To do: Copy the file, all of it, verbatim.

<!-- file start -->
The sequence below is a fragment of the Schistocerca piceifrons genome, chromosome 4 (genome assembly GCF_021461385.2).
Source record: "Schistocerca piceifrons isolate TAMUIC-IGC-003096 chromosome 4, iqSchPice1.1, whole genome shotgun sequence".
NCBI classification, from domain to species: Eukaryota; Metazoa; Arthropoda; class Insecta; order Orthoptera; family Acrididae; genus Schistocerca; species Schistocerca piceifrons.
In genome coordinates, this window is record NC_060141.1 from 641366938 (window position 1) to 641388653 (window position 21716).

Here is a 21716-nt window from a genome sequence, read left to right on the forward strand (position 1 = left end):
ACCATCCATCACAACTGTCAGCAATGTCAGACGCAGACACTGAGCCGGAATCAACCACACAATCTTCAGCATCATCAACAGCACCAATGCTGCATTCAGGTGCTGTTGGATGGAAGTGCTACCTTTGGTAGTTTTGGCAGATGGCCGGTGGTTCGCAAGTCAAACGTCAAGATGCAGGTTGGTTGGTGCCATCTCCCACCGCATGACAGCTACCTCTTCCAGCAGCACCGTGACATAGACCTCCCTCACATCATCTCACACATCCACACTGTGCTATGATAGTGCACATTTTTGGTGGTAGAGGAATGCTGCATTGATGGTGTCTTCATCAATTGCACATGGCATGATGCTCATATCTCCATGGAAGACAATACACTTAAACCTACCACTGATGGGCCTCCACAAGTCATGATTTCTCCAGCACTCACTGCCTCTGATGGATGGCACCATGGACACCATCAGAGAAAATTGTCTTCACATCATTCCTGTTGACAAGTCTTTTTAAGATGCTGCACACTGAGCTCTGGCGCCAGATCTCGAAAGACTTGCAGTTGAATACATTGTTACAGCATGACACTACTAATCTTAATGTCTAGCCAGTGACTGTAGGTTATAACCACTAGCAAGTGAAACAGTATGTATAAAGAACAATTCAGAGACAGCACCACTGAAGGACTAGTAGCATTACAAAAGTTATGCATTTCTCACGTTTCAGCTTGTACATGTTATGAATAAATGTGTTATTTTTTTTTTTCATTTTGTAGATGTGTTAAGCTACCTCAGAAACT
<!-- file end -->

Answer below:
The sequence below is a fragment of the Schistocerca piceifrons genome, chromosome 4 (genome assembly GCF_021461385.2).
Source record: "Schistocerca piceifrons isolate TAMUIC-IGC-003096 chromosome 4, iqSchPice1.1, whole genome shotgun sequence".
NCBI classification, from domain to species: Eukaryota; Metazoa; Arthropoda; class Insecta; order Orthoptera; family Acrididae; genus Schistocerca; species Schistocerca piceifrons.
In genome coordinates, this window is record NC_060141.1 from 641366938 (window position 1) to 641388653 (window position 21716).

Here is a 21716-nt window from a genome sequence, read left to right on the forward strand (position 1 = left end):
ACCATCCATCACAACTGTCAGCAATGTCAGACGCAGACACTGAGCCGGAATCAACCACACAATCTTCAGCATCATCAACAGCACCAATGCTGCATTCAGGTGCTGTTGGATGGAAGTGCTACCTTTGGTAGTTTTGGCAGATGGCCGGTGGTTCGCAAGTCAAACGTCAAGATGCAGGTTGGTTGGTGCCATCTCCCACCGCATGACAGCTACCTCTTCCAGCAGCACCGTGACATAGACCTCCCTCACATCATCTCACACATCCACACTGTGCTATGATAGTGCACATTTTTGGTGGTAGAGGAATGCTGCATTGATGGTGTCTTCATCAATTGCACATGGCATGATGCTCATATCTCCATGGAAGACAATACACTTAAACCTACCACTGATGGGCCTCCACAAGTCATGATTTCTCCAGCACTCACTGCCTCTGATGGATGGCACCATGGACACCATCAGAGAAAATTGTCTTCACATCATTCCTGTTGACAAGTCTTTTTAAGATGCTGCACACTGAGCTCTGGCGCCAGATCTCGAAAGACTTGCAGTTGAATACATTGTTACAGCATGACACTACTAATCTTAATGTCTAGCCAGTGACTGTAGGTTATAACCACTAGCAAGTGAAACAGTATGTATAAAGAACAATTCAGAGACAGCACCACTGAAGGACTAGTAGCATTACAAAAGTTATGCATTTCTCACGTTTCAGCTTGTACATGTTATGAATAAATGTGTTATTTTTTTTTTTCATTTTGTAGATGTGTTAAGCTACCTCAGAAACT